In MovingWorlds’ work supporting social enterprises’ efforts to build corporate connections through the TRANSFORM Support Hub, we have found that social enterprises benefit from focused capacity building around the following themes:
#1: Positioning their products and services for a corporate audience
It takes a different skill set to sell business-to-business than business-to-consumer. Social enterprises need to understand how to map the value chain of potential partners, and develop the value proposition, positioning statement and sales messaging that will resonate with this audience. In this process, social enterprises may also uncover opportunities to change packaging/bundling, pricing and delivery to suit this audience’s needs.
#2: Accessing the right corporate connections
It is often challenging to find the right buyer within a large organization. However, the number of different business units within corporations also represent multiple opportunities for social enterprises to build inroads. Social enterprises need to understand what the different buying units within corporations are responsible for, and the factors they consider in making purchasing decisions. Even within the same corporation, social enterprises need to tailor their pitches to each specific buying unit, as the needs of a procurement team are different from the needs of a corporate social responsibility or sustainability team. SESOs can play a key role in helping social enterprises to build their networks and learn how to identify the key decision makers at their target companies.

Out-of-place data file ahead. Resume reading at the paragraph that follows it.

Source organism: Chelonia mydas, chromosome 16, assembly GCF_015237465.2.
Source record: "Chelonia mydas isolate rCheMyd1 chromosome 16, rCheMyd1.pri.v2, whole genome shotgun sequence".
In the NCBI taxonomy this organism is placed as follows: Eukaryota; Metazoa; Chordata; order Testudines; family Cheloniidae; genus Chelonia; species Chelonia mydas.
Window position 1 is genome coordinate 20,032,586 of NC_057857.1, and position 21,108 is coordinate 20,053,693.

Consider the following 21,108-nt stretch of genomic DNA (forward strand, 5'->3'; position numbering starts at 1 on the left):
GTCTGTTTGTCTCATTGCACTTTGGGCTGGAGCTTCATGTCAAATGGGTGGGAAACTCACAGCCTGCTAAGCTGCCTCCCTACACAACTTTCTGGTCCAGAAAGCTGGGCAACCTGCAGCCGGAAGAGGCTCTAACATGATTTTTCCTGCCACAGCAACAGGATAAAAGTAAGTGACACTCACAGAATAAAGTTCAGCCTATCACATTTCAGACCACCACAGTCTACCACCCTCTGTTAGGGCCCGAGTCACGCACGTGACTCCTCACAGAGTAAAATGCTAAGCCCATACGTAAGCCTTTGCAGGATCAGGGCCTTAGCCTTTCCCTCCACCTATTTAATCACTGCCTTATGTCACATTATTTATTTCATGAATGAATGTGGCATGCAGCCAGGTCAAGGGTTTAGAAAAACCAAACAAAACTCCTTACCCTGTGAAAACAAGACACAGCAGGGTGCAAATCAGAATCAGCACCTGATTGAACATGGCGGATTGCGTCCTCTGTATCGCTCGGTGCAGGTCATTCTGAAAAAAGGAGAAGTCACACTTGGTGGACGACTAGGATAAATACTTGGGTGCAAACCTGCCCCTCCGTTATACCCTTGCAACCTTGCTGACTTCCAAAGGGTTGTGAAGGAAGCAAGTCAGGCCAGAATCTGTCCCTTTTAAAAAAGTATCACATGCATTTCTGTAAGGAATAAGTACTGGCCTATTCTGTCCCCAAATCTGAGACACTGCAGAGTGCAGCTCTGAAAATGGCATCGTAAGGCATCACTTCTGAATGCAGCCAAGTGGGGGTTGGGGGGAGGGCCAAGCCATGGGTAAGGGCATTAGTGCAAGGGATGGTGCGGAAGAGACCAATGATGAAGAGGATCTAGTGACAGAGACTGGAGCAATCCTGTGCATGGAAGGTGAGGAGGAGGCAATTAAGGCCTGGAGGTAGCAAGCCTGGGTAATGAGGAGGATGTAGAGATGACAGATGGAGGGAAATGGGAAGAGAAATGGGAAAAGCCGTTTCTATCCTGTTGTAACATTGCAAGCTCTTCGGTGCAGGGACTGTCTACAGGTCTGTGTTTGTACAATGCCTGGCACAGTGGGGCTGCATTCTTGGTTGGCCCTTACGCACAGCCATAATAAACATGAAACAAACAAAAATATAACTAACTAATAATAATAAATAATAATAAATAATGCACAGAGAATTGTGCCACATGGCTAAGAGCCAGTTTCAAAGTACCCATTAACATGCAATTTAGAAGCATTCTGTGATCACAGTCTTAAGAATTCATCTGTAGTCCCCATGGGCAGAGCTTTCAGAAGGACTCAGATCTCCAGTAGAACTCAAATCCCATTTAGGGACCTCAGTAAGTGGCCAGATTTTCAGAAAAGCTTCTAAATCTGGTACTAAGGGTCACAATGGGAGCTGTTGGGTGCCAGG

#3: Building the confidence to go through challenging sales processes
When working with large customers like corporations, social enterprises need to understand that they are dealing with a more complicated buying process, as well as a longer sales cycle. Social enterprises need the opportunity to practice and refine multiple aspects of their sales pitch, including outreach emails, first meetings, closing meetings and even legal contracting. Beyond practice, exposure to peers and practitioners who have already successfully navigated the process can help them avoid common pitfalls and move more quickly through these historically long processes.